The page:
Professor Greg Beirich
June 11, 2013
The United States has a history of interfering with other countries’ affairs. Marching into a foreign country to “help” in the name of freedom and democracy has long been the American way. In the late 1950s, war begun in Vietnam between communists from the north and democrats from the south. Efforts to prevent communism from spreading across the globe forced our country to be involved. Whether or not America’s involvement was necessary is a topic under question and debate even till today. The novels The Quiet American, by Graham Greene, and Bloods, by Wallace Terry, disclose various ways the U.S. contributed to this prolonged war. Despite all the benign intentions, many people feel the Vietnam War was a costly mistake that should’ve been avoided.
While The Quiet American takes place in Vietnam during the French war years prior, Bloods tell firsthand experience of African-American soldiers who served in the Vietnam War. Pyle in The Quiet American resembles America as a whole, “(Pyle) was absorbed in the Dilemmas of Democracy and the responsibilities of the West; he was determined… to do good, not to any individual but to a country” (Greene, 18). He believed preventing the spread of communism would be beneficial for all. Based in the mysterious Asian country as a secret agent, his job was to import weapons and set up attacks throughout the country. One incident describes: “that day all over Saigon innocent bicycle pumps had proved to contain bombs which had gone off at the stroke of eleven…. It was better from their point of view to let people assume that the bombs were communist” (Greene, 18-135). To stir up anti-communism the U.S. military put the blame for civilian casualties on the rebellious Viet Cong, giving a compelling reason to the American people for why they must be stopped. Bloods states how the United States went to just about any extent “to prevent the Domino Theory… the Communists taking South Vietnam and then the Philippines and marching across to Hawaii and then on the shores of California” (Terry, 156). Consequently, government officials promoted fear with the Second Red Scare to incite their citizens to take a stand against the further spread of communism.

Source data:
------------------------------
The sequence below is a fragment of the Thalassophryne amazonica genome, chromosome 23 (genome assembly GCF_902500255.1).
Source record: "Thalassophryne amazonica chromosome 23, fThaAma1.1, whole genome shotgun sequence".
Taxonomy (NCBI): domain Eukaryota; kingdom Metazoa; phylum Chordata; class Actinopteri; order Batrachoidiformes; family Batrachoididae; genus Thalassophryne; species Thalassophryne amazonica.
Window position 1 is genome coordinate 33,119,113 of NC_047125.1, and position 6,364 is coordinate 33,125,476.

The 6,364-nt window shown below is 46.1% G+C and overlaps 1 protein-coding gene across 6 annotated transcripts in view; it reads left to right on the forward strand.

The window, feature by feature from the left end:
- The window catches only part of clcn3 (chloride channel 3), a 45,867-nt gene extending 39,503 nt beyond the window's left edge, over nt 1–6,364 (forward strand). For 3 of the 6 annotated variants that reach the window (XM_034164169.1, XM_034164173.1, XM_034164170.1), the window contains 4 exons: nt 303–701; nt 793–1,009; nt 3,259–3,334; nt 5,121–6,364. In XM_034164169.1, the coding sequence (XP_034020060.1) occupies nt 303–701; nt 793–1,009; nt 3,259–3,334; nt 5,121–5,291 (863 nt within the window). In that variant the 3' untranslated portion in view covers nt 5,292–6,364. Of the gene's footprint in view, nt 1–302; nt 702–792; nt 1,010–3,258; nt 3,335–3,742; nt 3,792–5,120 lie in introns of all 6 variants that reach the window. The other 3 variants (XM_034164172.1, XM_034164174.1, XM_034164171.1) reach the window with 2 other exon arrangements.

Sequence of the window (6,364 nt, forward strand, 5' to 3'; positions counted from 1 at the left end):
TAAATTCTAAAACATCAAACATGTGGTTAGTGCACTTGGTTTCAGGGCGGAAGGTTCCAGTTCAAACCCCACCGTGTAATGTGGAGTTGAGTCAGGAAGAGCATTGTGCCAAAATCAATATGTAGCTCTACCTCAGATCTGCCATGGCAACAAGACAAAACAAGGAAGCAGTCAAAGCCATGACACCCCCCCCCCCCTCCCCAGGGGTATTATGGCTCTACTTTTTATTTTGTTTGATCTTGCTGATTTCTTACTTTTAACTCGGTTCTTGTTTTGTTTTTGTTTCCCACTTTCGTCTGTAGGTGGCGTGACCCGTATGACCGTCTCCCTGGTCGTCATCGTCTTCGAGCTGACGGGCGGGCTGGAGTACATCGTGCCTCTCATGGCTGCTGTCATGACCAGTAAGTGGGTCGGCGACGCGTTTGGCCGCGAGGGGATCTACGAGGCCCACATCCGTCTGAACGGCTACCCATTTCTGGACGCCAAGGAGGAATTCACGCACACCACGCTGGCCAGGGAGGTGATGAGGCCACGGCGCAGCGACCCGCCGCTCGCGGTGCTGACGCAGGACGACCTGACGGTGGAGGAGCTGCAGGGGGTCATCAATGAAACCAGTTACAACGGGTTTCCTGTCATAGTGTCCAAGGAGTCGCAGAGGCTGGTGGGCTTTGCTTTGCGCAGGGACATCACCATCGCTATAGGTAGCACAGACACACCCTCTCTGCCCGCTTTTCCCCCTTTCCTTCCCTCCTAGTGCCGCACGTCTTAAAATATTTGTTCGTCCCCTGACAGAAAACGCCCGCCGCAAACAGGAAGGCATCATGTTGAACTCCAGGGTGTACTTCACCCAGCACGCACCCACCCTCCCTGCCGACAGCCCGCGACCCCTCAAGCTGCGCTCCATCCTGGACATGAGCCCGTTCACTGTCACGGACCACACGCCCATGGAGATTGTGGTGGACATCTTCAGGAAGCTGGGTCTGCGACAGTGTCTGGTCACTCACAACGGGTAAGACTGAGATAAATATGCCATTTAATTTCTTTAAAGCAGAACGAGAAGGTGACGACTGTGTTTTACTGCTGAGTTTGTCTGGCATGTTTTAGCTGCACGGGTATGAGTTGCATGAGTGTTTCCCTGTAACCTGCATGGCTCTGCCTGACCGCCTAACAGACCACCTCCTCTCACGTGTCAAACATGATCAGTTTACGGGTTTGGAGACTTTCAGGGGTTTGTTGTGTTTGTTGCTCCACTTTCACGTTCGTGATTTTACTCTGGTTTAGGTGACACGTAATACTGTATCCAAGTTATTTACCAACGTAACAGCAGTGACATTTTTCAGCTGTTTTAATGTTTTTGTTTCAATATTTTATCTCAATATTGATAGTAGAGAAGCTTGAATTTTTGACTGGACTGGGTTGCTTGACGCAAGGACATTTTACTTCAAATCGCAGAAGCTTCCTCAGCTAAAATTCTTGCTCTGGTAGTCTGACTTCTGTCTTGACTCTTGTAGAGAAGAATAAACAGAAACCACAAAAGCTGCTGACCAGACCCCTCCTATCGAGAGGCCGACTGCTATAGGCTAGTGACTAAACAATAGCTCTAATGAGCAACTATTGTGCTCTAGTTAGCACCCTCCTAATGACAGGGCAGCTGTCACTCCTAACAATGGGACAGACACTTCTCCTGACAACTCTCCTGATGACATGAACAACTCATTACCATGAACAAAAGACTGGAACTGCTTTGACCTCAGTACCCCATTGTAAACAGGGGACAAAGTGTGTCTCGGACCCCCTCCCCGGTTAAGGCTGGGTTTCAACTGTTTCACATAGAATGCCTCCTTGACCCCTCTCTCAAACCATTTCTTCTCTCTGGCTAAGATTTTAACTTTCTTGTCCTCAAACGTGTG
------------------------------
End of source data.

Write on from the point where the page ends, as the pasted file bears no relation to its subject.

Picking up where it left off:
American troops were placed in Vietnam up until spring 1975. Between that time American troops were let loose in this foreign country. Not only was there a huge culture shock, but also language played as a barrier. Little efforts to understand the Vietnamese culture became an issue in the war. One of the soldiers said, “ this old man was running like back towards his crib… I think people said halt” but we didn’t know no Vietnamese words” and so they shot him (Terry, 7). Another case of miscommunication was when a soldier told a girl to di di mau and her lack of effort to clear the streets caused her to get shot. (Terry). There could have been many factors to why she remained on the road; she couldn’t get through traffic or could not understand his Vietnamese. America showed no mercy and was brutal to anything and anyone that stood in the way. With their endless supplies of artilleries “if something moved in front of you…. you fired at it” (Terry, 157). Lots of the poorly trained solders were blind in the jungles of Vietnam, especially at night, aimlessly shooting to any noise.
Americans treated the people of Vietnam poorly as well, women especially. Some of the captives were women and while being intergraded they were abused. One of the African American hospital corpsman from the Navy was explaining how he saw a Vietnamese woman get a lit flare shoved in her during questioning (Terry). Pyle never physically harassed a female, but saw Phuong (his Vietnamese lover) as an object. Disregarding her input, he was going to bring her to America as his wife (Greene). Poor interactions with the Vietnamese people, a negative ambiance was left behind by the...
Cited: Greene, Graham. The Quiet American. New York: Viking, 1956. Print.
Terry, Wallace. Bloods: An Oral History of the Vietnam War by Black Veterans. New York: Ballentine, 1992. Print.
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